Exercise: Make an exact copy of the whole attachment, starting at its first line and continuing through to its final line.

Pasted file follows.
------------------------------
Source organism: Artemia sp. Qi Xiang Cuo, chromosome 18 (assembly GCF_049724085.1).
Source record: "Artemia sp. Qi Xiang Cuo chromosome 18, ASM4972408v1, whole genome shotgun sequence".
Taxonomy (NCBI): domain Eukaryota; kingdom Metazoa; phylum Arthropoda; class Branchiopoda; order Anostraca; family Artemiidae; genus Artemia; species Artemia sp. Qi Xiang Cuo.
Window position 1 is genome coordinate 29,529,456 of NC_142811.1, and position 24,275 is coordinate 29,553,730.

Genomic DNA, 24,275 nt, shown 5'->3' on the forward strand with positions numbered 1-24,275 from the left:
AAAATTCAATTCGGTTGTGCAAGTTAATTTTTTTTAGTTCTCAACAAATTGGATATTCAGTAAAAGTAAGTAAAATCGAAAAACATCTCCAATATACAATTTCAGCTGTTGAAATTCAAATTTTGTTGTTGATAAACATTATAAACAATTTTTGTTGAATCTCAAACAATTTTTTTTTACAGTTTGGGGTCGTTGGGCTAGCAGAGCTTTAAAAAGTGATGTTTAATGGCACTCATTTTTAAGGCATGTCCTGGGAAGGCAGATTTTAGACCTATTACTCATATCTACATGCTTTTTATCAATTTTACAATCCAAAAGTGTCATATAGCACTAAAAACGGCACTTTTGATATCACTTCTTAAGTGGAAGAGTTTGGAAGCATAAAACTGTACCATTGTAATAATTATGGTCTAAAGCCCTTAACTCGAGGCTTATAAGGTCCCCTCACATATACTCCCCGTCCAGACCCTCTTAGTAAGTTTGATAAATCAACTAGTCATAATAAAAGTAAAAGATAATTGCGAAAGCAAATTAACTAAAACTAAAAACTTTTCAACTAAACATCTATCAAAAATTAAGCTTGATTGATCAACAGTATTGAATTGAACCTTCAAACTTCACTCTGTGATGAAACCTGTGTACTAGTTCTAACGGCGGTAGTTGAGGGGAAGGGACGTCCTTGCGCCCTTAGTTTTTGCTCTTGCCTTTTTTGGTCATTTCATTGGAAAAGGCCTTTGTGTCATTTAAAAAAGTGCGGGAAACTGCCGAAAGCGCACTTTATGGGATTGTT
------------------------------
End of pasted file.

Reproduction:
Source organism: Artemia sp. Qi Xiang Cuo, chromosome 18 (assembly GCF_049724085.1).
Source record: "Artemia sp. Qi Xiang Cuo chromosome 18, ASM4972408v1, whole genome shotgun sequence".
Taxonomy (NCBI): domain Eukaryota; kingdom Metazoa; phylum Arthropoda; class Branchiopoda; order Anostraca; family Artemiidae; genus Artemia; species Artemia sp. Qi Xiang Cuo.
Window position 1 is genome coordinate 29,529,456 of NC_142811.1, and position 24,275 is coordinate 29,553,730.

Genomic DNA, 24,275 nt, shown 5'->3' on the forward strand with positions numbered 1-24,275 from the left:
AAAATTCAATTCGGTTGTGCAAGTTAATTTTTTTTAGTTCTCAACAAATTGGATATTCAGTAAAAGTAAGTAAAATCGAAAAACATCTCCAATATACAATTTCAGCTGTTGAAATTCAAATTTTGTTGTTGATAAACATTATAAACAATTTTTGTTGAATCTCAAACAATTTTTTTTTACAGTTTGGGGTCGTTGGGCTAGCAGAGCTTTAAAAAGTGATGTTTAATGGCACTCATTTTTAAGGCATGTCCTGGGAAGGCAGATTTTAGACCTATTACTCATATCTACATGCTTTTTATCAATTTTACAATCCAAAAGTGTCATATAGCACTAAAAACGGCACTTTTGATATCACTTCTTAAGTGGAAGAGTTTGGAAGCATAAAACTGTACCATTGTAATAATTATGGTCTAAAGCCCTTAACTCGAGGCTTATAAGGTCCCCTCACATATACTCCCCGTCCAGACCCTCTTAGTAAGTTTGATAAATCAACTAGTCATAATAAAAGTAAAAGATAATTGCGAAAGCAAATTAACTAAAACTAAAAACTTTTCAACTAAACATCTATCAAAAATTAAGCTTGATTGATCAACAGTATTGAATTGAACCTTCAAACTTCACTCTGTGATGAAACCTGTGTACTAGTTCTAACGGCGGTAGTTGAGGGGAAGGGACGTCCTTGCGCCCTTAGTTTTTGCTCTTGCCTTTTTTGGTCATTTCATTGGAAAAGGCCTTTGTGTCATTTAAAAAAGTGCGGGAAACTGCCGAAAGCGCACTTTATGGGATTGTT